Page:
Worse a majority of public safety employees are trying to further game the system buy claiming a disability so they don't need to pay taxes on a portion of their retirement. Think of the hypocrisy this action represents. Shaft the taxpayer AND game the system so you don't need to pay taxes to help fix the problem.

Lastly I find it quite interesting that you are willing to cut the benefits of all those who come after you but did not offer up what sacrifices/contributions you were willing to make. You are rightly fully concerned that the system may crater but are still unwilling to personally sacrifice to help fix it.

Regarding the contribution of your own money - just remember those of us who have contributed similar amounts to Social Security/Medicare with little hope that we will recover what we contributed.


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Posted by GX
a resident of Another Pleasanton neighborhood
on Sep 26, 2011 at 10:18 am

BTW, I agree 100% with your recommendation to move back to a 2%@50 formula.

Unfortunately, this can only be fixed at the state level and it is extremely disappointing that no pension-reform bill made it out of our public union controlled legislature this year.


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Posted by Stacey
a resident of Amberwood/Wood Meadows
on Sep 26, 2011 at 10:26 am

Stacey is a registered user.

The pension contribution holidays did indeed have a disastrous effect. Prohibiting them, along with spiking, retroactive benefits, and purchasing of "air time", is part of the League's pension reform framework. While local agencies can still contribute during a "holiday" (Pleasanton apparently did contribute iirc), it has to be changed at the state level.

Arnold,
Sorry I left you hanging. I won't disagree with you that CalPERS is indeed part of the problem. The League's framework mentions reform with that agency too. The problem is complex and won't be solved by just making employees contribute more or just prohibiting pension contribution holidays or just reforming how CalPERS is run, unfortunately. It's a lot of work that needs to be done and the question is, will we get it done before the political will to do it is lost?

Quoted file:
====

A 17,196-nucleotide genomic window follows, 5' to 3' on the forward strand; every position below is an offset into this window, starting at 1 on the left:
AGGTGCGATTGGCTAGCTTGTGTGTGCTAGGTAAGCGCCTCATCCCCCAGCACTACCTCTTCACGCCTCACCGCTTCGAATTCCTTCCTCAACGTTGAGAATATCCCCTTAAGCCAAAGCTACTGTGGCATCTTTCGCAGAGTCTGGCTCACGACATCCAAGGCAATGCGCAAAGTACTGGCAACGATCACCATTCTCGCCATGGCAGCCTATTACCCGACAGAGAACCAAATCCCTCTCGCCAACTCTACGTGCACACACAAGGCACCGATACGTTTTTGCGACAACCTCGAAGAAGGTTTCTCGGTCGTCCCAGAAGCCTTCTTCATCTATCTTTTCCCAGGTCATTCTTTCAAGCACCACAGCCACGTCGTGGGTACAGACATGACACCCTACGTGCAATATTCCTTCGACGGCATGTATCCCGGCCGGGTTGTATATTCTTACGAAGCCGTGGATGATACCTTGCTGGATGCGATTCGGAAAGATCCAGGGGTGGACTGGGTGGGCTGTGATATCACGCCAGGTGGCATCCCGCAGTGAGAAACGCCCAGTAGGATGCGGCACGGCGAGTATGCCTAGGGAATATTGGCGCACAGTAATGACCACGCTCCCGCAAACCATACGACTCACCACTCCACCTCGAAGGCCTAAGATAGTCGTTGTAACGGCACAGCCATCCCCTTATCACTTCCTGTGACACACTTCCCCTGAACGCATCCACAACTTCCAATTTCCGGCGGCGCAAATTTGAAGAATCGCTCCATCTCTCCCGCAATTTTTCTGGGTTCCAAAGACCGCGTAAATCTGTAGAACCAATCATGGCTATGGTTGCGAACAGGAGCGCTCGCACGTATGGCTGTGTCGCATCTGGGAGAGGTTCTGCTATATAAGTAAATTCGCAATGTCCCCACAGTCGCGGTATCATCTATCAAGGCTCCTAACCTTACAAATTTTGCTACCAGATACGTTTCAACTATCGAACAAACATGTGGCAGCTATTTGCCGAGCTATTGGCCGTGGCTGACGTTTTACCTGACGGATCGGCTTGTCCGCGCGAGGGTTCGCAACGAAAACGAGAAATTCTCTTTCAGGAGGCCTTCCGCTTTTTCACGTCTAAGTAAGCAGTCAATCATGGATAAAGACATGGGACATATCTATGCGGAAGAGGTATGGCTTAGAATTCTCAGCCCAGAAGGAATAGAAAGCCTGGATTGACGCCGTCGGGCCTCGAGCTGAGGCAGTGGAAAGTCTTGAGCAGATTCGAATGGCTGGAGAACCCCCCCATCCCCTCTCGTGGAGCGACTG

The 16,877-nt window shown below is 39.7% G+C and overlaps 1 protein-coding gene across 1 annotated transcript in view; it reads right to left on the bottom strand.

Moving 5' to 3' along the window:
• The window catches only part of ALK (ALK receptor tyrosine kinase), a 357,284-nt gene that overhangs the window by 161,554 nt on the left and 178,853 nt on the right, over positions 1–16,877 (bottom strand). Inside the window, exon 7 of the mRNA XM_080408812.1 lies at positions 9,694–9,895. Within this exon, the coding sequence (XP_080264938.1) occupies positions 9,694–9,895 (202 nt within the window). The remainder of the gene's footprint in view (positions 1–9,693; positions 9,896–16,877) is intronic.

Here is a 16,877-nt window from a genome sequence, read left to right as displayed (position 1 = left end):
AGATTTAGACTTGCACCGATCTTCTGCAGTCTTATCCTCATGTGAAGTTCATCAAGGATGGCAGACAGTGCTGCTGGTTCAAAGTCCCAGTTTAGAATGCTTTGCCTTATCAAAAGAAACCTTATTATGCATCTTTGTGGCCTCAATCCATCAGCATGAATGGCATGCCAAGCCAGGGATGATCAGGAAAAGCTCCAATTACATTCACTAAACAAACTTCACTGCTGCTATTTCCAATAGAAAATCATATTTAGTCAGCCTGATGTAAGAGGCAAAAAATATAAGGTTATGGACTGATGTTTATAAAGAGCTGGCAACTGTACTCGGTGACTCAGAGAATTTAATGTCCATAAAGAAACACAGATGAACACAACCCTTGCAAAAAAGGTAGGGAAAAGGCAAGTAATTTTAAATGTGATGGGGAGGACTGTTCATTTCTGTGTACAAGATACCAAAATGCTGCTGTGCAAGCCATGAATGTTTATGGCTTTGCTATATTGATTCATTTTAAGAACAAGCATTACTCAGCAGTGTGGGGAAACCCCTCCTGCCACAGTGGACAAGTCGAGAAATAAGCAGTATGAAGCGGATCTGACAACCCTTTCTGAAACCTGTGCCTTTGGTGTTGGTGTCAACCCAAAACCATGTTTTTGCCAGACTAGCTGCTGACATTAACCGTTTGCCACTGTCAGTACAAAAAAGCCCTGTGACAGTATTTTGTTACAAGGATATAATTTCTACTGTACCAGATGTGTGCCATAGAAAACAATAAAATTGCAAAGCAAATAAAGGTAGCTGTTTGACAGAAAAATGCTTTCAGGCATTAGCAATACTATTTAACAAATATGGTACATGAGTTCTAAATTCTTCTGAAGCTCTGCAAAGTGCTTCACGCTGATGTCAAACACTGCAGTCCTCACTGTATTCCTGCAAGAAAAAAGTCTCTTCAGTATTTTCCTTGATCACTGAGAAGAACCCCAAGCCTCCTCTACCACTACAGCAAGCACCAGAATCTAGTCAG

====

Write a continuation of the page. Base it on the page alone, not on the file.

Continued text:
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Posted by GX
a resident of Another Pleasanton neighborhood
on Sep 26, 2011 at 10:41 am

Stacey - let's look at the timeline here:

- 1990's - stock market up so some cities took pension contribution holidays
- 1999 - CalPERS published the infamous SB400 supporting document that they could retroactive raise benefits (knowing full well the previous pension contribution holidays) and it wouldn't cost taxpayers any extra
- 1999 - Davis signs SB400 into law
- 2000's - stock market didn't go to 26,000 as CalPERS had assumed and therefore annual pension costs and pension unfunded liabilities exploded

So yes, I agree that if there had not been pension contribution holidays in the 90's we'd be in a better position. But in no way is the the primary reason for the current mess.

In fact, given how CalPERS/legislature/governor behaved in 1999, if there had been more money at that point due to lack of pension holidays, THERE IS A HIGH PROBABILITY THAT THEY WOULD HAVE GIVEN THAT AWAY TOO AND THE MESS WOULD BE EVEN LARGER TODAY.

I find it quite humorous that public employee unions/CalPERS have about 90-100% of the responsibility for this mess and yet they still won't acknowedge this openly. Instead they come up with convoluted cause/effect scenarios like the one we are debating.

Dk2gP


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Posted by chemist
a resident of Downtown
on Sep 26, 2011 at 11:32 am